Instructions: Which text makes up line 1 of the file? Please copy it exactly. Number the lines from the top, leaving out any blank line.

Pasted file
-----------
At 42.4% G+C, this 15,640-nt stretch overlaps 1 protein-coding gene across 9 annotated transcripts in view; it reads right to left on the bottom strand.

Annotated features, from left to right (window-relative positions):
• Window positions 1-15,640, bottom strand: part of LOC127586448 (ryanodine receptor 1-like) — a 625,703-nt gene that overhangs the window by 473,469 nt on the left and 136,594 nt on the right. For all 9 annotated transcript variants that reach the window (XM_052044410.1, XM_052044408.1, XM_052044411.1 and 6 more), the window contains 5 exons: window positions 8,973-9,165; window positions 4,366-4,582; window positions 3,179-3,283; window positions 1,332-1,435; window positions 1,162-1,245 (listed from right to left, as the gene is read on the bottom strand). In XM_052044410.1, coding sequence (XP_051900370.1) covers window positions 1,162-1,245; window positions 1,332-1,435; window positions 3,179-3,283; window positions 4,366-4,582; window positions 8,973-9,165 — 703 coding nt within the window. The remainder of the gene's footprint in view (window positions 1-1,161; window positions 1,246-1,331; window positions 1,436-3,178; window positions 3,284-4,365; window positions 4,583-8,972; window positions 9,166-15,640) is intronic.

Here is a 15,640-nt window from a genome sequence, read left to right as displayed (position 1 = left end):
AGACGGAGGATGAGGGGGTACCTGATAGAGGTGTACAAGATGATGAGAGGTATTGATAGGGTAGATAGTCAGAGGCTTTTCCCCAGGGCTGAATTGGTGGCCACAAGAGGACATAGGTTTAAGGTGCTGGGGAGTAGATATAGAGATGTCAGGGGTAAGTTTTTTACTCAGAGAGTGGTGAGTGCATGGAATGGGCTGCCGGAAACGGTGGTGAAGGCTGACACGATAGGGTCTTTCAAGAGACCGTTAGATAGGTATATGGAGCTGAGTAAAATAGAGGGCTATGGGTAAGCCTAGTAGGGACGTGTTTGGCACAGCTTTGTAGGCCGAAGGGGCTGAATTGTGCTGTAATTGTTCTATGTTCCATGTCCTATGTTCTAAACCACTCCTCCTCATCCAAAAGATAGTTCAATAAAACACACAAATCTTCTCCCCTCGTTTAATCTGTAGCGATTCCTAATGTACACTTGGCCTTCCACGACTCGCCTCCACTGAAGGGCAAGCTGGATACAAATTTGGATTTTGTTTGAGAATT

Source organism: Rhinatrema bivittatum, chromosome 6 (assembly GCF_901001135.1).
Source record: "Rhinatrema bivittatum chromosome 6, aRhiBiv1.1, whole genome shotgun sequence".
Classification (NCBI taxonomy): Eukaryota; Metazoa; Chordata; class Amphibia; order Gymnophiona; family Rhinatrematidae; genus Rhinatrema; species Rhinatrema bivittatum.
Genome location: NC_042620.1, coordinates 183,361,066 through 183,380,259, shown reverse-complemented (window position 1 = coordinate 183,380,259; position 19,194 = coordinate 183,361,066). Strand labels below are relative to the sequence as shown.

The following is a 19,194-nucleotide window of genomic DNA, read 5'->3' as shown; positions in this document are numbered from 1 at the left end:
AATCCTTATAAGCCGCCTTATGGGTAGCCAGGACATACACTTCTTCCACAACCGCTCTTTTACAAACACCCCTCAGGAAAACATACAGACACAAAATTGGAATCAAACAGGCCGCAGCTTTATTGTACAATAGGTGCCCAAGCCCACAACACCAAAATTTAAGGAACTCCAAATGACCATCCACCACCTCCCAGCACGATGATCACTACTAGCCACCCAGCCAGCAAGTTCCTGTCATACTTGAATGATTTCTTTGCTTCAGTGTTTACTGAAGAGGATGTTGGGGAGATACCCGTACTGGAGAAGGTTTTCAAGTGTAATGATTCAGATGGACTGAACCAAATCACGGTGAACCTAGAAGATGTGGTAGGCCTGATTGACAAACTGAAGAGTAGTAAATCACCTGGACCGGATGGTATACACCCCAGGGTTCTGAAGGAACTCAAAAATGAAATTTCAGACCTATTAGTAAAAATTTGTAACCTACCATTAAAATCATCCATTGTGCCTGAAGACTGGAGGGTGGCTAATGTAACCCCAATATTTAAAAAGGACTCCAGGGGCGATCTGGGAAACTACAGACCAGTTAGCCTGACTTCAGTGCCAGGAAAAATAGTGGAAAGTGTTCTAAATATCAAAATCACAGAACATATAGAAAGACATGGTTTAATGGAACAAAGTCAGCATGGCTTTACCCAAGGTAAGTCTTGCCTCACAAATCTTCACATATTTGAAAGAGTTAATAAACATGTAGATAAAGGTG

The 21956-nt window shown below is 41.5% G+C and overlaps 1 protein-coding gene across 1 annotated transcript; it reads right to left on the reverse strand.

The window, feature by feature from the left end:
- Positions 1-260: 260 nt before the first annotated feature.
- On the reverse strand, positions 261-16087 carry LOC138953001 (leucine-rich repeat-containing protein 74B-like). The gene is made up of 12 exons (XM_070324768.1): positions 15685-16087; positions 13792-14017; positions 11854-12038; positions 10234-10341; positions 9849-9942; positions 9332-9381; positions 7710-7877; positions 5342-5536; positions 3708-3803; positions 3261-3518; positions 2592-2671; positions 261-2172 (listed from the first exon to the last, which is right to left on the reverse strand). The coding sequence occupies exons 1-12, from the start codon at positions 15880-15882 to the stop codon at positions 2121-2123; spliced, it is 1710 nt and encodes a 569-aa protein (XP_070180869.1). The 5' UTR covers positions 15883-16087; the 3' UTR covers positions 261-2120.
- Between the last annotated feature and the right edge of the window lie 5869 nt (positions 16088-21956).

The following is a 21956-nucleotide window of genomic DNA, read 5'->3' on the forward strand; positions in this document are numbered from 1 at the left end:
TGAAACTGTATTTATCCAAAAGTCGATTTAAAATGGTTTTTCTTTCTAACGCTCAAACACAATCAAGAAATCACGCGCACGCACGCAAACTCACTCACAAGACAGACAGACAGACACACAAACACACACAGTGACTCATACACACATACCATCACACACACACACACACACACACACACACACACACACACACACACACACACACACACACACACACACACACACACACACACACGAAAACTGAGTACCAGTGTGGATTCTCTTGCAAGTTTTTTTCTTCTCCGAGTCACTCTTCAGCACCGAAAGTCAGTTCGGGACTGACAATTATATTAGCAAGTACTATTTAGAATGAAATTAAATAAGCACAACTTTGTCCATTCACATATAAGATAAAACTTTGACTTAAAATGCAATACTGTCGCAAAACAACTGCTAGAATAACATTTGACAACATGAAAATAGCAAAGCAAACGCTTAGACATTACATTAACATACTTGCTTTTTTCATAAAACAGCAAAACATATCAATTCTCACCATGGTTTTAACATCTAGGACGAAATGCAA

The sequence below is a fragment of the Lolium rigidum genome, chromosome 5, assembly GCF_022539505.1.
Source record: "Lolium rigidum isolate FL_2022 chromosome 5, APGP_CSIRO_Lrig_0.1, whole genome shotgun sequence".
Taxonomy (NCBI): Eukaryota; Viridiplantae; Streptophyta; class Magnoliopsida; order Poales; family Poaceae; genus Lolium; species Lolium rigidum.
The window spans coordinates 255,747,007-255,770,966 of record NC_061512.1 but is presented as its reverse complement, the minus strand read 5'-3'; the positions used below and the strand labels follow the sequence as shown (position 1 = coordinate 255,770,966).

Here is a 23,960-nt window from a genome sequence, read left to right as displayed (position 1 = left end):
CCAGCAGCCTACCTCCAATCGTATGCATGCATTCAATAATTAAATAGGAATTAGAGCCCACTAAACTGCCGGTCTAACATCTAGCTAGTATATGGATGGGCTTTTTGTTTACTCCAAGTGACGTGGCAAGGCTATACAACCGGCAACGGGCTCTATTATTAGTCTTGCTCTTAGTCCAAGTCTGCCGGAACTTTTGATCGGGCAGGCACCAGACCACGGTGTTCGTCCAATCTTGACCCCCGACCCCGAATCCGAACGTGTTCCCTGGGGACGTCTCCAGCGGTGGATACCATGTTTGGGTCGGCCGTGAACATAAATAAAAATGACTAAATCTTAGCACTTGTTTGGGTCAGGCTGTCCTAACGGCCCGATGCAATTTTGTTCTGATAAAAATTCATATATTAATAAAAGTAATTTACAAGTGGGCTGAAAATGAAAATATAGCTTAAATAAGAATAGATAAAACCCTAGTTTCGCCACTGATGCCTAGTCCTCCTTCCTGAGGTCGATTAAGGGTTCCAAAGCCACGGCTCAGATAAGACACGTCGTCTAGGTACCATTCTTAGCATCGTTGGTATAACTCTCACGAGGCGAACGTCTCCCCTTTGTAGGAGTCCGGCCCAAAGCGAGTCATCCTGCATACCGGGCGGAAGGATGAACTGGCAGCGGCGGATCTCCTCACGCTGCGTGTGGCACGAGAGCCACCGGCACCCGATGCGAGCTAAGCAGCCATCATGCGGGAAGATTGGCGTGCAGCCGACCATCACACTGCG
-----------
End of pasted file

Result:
At 42.4% G+C, this 15,640-nt stretch overlaps 1 protein-coding gene across 9 annotated transcripts in view; it reads right to left on the bottom strand.